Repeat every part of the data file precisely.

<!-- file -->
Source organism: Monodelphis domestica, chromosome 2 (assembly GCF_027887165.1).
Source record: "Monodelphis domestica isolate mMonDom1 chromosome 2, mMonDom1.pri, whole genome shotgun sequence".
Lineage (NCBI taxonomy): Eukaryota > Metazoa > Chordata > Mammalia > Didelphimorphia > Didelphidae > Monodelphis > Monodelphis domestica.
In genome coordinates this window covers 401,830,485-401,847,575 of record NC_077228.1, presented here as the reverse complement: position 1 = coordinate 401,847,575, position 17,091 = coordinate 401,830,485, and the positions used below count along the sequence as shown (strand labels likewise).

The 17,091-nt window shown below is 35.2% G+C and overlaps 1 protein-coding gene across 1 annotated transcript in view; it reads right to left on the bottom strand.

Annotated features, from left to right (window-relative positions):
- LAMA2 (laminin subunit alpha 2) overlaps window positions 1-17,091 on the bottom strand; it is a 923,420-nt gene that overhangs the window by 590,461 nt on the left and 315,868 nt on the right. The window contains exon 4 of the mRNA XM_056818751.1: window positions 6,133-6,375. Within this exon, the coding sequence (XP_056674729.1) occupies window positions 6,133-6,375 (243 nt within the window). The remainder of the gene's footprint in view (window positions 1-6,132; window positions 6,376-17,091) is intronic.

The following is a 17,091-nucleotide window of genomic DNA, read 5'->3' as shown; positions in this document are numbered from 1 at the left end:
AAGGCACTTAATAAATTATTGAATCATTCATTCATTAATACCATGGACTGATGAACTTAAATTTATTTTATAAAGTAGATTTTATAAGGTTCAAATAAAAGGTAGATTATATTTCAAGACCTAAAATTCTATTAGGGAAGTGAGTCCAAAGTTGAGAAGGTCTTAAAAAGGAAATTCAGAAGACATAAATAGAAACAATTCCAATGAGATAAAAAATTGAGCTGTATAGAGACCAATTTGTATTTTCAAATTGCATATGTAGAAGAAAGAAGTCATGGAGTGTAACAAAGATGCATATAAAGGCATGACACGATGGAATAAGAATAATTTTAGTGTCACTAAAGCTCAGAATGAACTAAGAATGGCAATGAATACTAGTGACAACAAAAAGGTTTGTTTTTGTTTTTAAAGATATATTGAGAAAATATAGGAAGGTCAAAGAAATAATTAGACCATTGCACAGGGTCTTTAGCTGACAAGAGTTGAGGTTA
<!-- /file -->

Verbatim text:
Source organism: Monodelphis domestica, chromosome 2 (assembly GCF_027887165.1).
Source record: "Monodelphis domestica isolate mMonDom1 chromosome 2, mMonDom1.pri, whole genome shotgun sequence".
Lineage (NCBI taxonomy): Eukaryota > Metazoa > Chordata > Mammalia > Didelphimorphia > Didelphidae > Monodelphis > Monodelphis domestica.
In genome coordinates this window covers 401,830,485-401,847,575 of record NC_077228.1, presented here as the reverse complement: position 1 = coordinate 401,847,575, position 17,091 = coordinate 401,830,485, and the positions used below count along the sequence as shown (strand labels likewise).

The 17,091-nt window shown below is 35.2% G+C and overlaps 1 protein-coding gene across 1 annotated transcript in view; it reads right to left on the bottom strand.

Annotated features, from left to right (window-relative positions):
- LAMA2 (laminin subunit alpha 2) overlaps window positions 1-17,091 on the bottom strand; it is a 923,420-nt gene that overhangs the window by 590,461 nt on the left and 315,868 nt on the right. The window contains exon 4 of the mRNA XM_056818751.1: window positions 6,133-6,375. Within this exon, the coding sequence (XP_056674729.1) occupies window positions 6,133-6,375 (243 nt within the window). The remainder of the gene's footprint in view (window positions 1-6,132; window positions 6,376-17,091) is intronic.

The following is a 17,091-nucleotide window of genomic DNA, read 5'->3' as shown; positions in this document are numbered from 1 at the left end:
AAGGCACTTAATAAATTATTGAATCATTCATTCATTAATACCATGGACTGATGAACTTAAATTTATTTTATAAAGTAGATTTTATAAGGTTCAAATAAAAGGTAGATTATATTTCAAGACCTAAAATTCTATTAGGGAAGTGAGTCCAAAGTTGAGAAGGTCTTAAAAAGGAAATTCAGAAGACATAAATAGAAACAATTCCAATGAGATAAAAAATTGAGCTGTATAGAGACCAATTTGTATTTTCAAATTGCATATGTAGAAGAAAGAAGTCATGGAGTGTAACAAAGATGCATATAAAGGCATGACACGATGGAATAAGAATAATTTTAGTGTCACTAAAGCTCAGAATGAACTAAGAATGGCAATGAATACTAGTGACAACAAAAAGGTTTGTTTTTGTTTTTAAAGATATATTGAGAAAATATAGGAAGGTCAAAGAAATAATTAGACCATTGCACAGGGTCTTTAGCTGACAAGAGTTGAGGTTA